New Economics Papers
on Agricultural Economics
Issue of 2007‒02‒17
eighteen papers chosen by

  1. Changes in Rural Household Income Patterns in Mozambique, 1996-2002, and Implications for Agriculture’s Contribution to Poverty Reduction. By Duncan Boughton; David Mather; David Tschirley; Tom Walker; Benedito Cunguara; Ellen Payongayong
  2. Climate change, irrigation, and Israeli agriculture : will warming be harmful ? By Fleischer, Aliza; Lichtman, Ivgenia; Mendelsohn, Robert
  3. Assessment of the Farm Level Agronomic and Financial Benefits of the Magoye Ripper in Maize and Cotton Production in Southern and Eastern Provinces By Stephen Kabwe; Cynthia Donovan; David Samazaka
  4. Raising the Productivity of Public Investments in Zambia’s Agricultural Sector. By Jones Govereh; J.J. Shawa; E. Malawo; T.S. Jayne
  5. Optimal adjustment of environmental policy following agricultural trade liberalization By Thilo W. Glebe; Uwe Latacz-Lohmann
  6. Do positive agricultural externalities provide a justification against trade liberalisation? By Thilo W. Glebe
  7. Multi-Output Firm Under Price Uncertainty By Hennessy, David A.
  8. EU Agri-environmental Programs and the "Restaurant Table Effect" By Thilo W. Glebe; Klaus Salhofer
  9. Modelling agri-environmental policy in the context of international trade By Thilo W. Glebe; Uwe Latacz-Lohmann
  10. Cost-effectiveness of agri-environmental payment programs By Thilo W. Glebe
  11. The Economics of Fair Trade: For Whose Benefit? An Investigation into the Limits of Fair Trade as a Development Tool and the Risk of Clean-Washing. By Pierre Kohler
  12. Exposure to pesticides, ill-health and averting behaviour: Costs and determining the relationships By Clevo Wilson
  13. Why environmental regulation may lead to no-regret pollution abatement? By Thierry Bréchet; Pierre-André Jouvet
  14. What Role Does Knowledge of Wildlife Play in Providing Support for Species' Conservation? By Clevo Wilson; Clem Tisdell
  15. The Unresolved Land Reform Debate: Beyond State-Led or Market-Led Models By Saturnino M. Borras Jr; Terry McKinley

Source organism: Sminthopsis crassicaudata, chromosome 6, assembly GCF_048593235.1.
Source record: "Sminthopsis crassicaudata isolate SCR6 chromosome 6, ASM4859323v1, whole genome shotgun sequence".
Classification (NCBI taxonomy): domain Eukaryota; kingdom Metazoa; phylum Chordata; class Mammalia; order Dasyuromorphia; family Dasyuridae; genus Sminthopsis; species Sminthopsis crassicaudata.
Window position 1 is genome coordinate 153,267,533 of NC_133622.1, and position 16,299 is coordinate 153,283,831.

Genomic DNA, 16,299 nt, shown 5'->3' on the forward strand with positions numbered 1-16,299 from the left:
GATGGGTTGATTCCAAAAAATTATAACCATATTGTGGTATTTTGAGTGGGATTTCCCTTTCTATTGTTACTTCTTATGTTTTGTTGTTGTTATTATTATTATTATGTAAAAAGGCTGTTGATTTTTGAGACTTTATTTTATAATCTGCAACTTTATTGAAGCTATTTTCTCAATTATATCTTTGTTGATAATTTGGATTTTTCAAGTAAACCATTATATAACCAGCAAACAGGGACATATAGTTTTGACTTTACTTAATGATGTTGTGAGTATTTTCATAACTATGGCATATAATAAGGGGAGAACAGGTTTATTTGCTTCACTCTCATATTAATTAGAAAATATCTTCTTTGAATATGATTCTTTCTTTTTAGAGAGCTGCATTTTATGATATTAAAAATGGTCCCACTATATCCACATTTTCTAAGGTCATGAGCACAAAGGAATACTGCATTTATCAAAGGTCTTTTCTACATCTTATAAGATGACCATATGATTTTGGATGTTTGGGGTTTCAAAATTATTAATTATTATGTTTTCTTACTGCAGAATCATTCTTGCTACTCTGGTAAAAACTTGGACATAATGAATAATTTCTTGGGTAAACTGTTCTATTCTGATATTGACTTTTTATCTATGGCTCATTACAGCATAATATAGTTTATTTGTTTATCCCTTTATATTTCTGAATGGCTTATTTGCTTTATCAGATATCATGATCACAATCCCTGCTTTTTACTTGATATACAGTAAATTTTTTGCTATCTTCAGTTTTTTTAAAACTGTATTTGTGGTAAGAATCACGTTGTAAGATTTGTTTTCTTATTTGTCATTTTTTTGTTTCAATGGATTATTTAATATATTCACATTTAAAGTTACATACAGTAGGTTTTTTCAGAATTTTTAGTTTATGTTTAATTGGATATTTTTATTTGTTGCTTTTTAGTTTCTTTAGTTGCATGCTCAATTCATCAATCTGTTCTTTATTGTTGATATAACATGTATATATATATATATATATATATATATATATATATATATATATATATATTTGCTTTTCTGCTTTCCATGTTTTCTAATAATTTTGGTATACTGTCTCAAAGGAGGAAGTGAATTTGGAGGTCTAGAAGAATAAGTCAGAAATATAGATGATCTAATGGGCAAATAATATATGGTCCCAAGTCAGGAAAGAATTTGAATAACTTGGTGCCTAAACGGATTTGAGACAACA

16. Does a Food for Education Program Affect School Outcomes? The Bangladesh Case By Xin Meng; Jim Ryan
  17. Uncertainty in Environmental Economics By Robert S. Pindyck
  18. Minimum Safety Standard, Consumers’ Information, and Competition (The) By Marette, Stéphan

  1. By: Duncan Boughton (Department of Agricultural Economics, Michigan State University); David Mather; David Tschirley; Tom Walker; Benedito Cunguara; Ellen Payongayong
    Abstract: The challenge that faces Mozambique’s government is to design poverty reduction and rural development strategies that deliver three-dimensional growth: rapid growth to reduce poverty incidence quickly, sustainable growth to ensure that people permanently escape poverty, and broad-based growth to ensure that as many families as possible benefit from it. The specific objectives of this paper are: 1. To compare the level, sources, and distribution of rural household incomes in 1995-96 and 2001-02. To achieve this objective, the paper answers questions such as how have rural incomes changed over the six year period; how much have the poorest of the poor benefited; and have rural incomes grown evenly over the whole country or have some areas grown faster than others? 2. To compare the level and composition of agricultural income in 1995-96 and 2001-02. The paper considers the importance of agriculture relative to non-farm activities as a source of rural income, and the mix of agricultural activities, for different income groups. 3. To identify priorities for enhancing agriculture’s contribution to rural economic growth and poverty reduction in the medium term.
    Keywords: food security, food policy, Mozambique, household, income, poverty
    JEL: Q18
    Date: 2006
  2. By: Fleischer, Aliza; Lichtman, Ivgenia; Mendelsohn, Robert
    Abstract: The authors use a Ricardian model to test the relationship between annual net revenues and climate across Israeli farms. They find that it is important to include the amount of irrigation water available to each farm in order to measure the response of farms to climate. With irrigation water omitted, the model predicts that climate change is strictly beneficial. But with water included, the model predicts that only modest climate changes are beneficial, while drastic climate change in the long run will be harmful. Using the Atmospheric Oceanic Global Circulation Models scenarios, the authors show that farm net revenue is expected to increase by 16 percent in 2020, while in 2100 farm net revenue is expected to drop by 60-390 percent varying between the different scenarios. Although Israel has a relatively warm climate, a mild increase in temperature is beneficial due to the ability to supply international markets with farm products early in the season. The findings lead to the conclusion that securing water rights to the farmers and international trade agreements can be important policy measures to help farmers adapt to climate change.
    Keywords: Climate Change,Water Supply and Sanitation Governance and Institutions,Water Supply and Systems,Water and Industry,Common Property Resource Development
    Date: 2007–02–01
  3. By: Stephen Kabwe (Department of Agricultural Economics, Michigan State University); Cynthia Donovan; David Samazaka